One of his counterpoints (James LeGros) states with a laser-true flash: "I bet you haven't done one good thing in life -- and I bet you won't". It captures the absolute essence of the Cal character. Something the other characters he bulldozes over in the film seem to realize fairly quickly despite the director having stacked the deck to manipulate sympathy for Cal. That is a testament to the supporting cast's talent and skills.

Cal's eventual 'return' has nothing to do with character development, transformation or evolution of consciousness. It has only to do with the ultimate capitulation that until something better comes along, he may as well be back in his comfy cozy status quo of entitled enablement where the living is easy and no one will demand that he grow up--something of which he is willfully incapable and uninterested in doing.

The film could have been pointed and intentional about showing the traps and tragedies -- the devastating effects of this kind of lack of conscience/ consciousness, but it excuses and glorifies it instead -- in fact, it wallows in self-pity right along with the arrogant, selfish, emotionally stunted main character.

(and it sure sent chills up my spine when thinking of the recent revelations about convicted murderer Scott Peterson).

If you want to see Crudup at his most nuanced and full of an exciting potential that has never been truly realized in my opinion, see the underrated 'Inventing the Abbotts' ....

Reviewed by B24 5 / 10

Looking for Love in All the Wrong Places

This curiosity filled the screen on Sundance recently and I found myself watching it right through to the end. In it, a thirty-something married man panics when he finds himself psychologically strained by an excess of responsibility on the one hand and too much testosterone on the other. Thus begins a cross country flight in his appropriately yuppie Volvo station wagon to find himself.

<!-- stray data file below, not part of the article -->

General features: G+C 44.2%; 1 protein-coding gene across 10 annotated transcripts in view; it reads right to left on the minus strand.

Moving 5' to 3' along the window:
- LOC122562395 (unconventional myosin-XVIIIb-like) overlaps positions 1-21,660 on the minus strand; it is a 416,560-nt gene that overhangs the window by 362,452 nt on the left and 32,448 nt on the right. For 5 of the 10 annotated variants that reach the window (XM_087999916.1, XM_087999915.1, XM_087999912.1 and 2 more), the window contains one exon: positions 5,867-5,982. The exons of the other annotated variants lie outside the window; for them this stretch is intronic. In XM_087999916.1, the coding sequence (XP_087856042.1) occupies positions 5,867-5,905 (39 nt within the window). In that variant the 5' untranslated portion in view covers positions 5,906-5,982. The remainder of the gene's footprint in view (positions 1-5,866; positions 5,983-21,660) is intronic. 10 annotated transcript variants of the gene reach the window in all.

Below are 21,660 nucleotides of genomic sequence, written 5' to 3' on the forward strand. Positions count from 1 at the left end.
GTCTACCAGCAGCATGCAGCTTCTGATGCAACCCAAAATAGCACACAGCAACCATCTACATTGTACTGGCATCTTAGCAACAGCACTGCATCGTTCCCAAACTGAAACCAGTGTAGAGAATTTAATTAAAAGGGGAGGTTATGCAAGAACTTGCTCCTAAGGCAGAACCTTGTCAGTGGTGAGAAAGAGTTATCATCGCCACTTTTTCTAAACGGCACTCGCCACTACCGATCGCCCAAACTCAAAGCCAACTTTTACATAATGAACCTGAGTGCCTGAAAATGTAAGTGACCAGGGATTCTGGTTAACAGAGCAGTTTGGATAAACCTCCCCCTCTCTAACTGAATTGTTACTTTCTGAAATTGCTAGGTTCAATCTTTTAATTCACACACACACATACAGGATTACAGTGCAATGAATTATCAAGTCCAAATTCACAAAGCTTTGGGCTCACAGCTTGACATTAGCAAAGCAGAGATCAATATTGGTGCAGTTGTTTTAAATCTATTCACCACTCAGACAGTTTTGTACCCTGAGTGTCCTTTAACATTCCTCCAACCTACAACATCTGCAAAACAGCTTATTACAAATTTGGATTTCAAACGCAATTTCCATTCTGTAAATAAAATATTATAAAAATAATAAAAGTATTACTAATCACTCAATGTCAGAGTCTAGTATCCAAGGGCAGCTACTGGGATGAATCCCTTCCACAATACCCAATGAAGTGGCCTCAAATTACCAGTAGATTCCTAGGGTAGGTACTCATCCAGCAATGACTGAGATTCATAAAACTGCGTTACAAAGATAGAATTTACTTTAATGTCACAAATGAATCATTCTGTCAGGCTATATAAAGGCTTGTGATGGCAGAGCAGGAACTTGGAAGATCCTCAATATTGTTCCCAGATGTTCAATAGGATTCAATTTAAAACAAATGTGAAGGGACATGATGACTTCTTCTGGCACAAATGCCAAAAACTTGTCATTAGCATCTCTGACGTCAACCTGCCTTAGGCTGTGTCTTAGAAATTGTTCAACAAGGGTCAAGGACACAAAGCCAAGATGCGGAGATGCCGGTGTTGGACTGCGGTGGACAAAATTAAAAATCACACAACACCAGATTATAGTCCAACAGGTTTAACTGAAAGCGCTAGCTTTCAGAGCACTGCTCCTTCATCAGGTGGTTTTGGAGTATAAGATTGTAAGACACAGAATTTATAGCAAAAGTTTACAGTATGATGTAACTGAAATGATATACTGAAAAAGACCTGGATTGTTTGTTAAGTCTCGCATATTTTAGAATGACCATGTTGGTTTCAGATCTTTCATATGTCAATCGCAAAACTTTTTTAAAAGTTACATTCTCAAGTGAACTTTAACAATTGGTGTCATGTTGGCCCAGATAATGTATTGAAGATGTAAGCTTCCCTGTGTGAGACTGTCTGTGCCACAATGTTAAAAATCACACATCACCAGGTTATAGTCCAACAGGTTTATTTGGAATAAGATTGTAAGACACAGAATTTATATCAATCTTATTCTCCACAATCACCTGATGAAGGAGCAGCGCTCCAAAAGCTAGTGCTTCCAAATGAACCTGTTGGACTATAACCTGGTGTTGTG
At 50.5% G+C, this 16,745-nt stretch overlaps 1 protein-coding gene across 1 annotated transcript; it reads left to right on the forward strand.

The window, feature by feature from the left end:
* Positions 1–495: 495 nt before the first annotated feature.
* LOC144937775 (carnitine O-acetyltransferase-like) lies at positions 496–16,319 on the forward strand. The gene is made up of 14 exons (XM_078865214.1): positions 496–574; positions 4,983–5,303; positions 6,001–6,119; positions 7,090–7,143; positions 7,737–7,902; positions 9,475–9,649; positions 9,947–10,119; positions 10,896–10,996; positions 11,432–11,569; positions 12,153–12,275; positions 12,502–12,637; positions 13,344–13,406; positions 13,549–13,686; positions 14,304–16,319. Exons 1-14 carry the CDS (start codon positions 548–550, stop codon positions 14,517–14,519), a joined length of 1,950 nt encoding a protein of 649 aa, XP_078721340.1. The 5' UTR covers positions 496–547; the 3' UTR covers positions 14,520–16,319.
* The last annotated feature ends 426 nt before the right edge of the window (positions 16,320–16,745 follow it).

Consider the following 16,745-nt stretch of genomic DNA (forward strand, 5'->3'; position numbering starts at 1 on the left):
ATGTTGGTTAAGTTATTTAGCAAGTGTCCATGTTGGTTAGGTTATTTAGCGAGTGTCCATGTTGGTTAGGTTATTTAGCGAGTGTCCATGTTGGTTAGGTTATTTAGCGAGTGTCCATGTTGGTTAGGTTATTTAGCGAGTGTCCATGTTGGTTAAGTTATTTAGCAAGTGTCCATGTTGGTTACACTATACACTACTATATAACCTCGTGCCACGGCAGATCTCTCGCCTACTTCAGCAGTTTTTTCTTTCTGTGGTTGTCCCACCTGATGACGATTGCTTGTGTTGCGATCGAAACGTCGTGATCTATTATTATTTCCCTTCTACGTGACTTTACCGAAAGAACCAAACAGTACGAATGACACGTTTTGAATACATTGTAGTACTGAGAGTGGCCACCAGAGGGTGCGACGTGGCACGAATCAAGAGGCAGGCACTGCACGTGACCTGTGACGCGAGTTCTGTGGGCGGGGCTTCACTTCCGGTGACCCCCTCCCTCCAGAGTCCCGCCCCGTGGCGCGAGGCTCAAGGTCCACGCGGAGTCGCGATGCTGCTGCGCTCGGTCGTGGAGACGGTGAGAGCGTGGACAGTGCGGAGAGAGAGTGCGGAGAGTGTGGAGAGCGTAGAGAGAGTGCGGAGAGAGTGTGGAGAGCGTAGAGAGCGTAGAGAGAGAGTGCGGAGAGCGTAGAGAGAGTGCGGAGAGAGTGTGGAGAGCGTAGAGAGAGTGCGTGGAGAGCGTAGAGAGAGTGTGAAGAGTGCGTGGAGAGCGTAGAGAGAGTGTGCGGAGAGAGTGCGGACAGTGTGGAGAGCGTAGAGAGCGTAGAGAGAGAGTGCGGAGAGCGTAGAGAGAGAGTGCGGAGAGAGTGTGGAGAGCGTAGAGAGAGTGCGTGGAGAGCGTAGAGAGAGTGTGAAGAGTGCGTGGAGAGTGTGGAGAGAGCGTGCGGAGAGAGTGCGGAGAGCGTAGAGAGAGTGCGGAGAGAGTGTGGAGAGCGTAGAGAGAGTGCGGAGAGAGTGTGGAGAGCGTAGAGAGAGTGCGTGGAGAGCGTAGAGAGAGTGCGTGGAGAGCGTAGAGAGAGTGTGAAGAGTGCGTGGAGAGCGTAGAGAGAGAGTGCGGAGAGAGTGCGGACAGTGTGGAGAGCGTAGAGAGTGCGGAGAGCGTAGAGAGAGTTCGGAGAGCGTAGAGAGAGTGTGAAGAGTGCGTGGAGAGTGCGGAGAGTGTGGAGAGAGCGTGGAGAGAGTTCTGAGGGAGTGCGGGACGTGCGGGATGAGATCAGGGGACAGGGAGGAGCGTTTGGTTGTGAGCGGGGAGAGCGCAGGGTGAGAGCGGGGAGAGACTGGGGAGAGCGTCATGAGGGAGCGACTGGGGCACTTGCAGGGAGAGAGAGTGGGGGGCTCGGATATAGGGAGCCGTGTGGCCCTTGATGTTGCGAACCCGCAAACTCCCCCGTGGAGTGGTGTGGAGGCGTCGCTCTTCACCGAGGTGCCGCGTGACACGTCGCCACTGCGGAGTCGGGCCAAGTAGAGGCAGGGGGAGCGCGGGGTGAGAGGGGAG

What happens next is almost as preposterous as the apparent idea that there is anything likable about the guy at all. Like Tom Ewell in The Seven Year Itch, actor Crudup mugs his way through the vicissitudes of meeting one improbable and willowy blonde, brunette, or redhead (all of whom seem to be taller than he) after another. Each one is either too smothering or loony, offering him the altogether too-easy option of dumping them as he makes his way to Oregon to link up with his estranged father, who proves just as selfish and unpleasant as himself -- thus hastening a predictable conclusion in which he finally gets exactly what he doesn't deserve.

It is not so much that there are innumerable geographical goofs in the film that annoy the hell out of me (most of it was either filmed from helicopters or in odd parts of Oregon and Alabama -- say what? -- including sudden impossible changes in weather and one shot of the Minneapolis airport with mountains in the background), but rather that the main character exudes an ambiguity unrelieved by a plot that goes nowhere.

One interesting and commendable feature, however, is that of showing out-of-sequence flashes in his head that are alternately dreamlike and threatening. Although it's been done before, there is much to be said about this cinematic device as displayed here.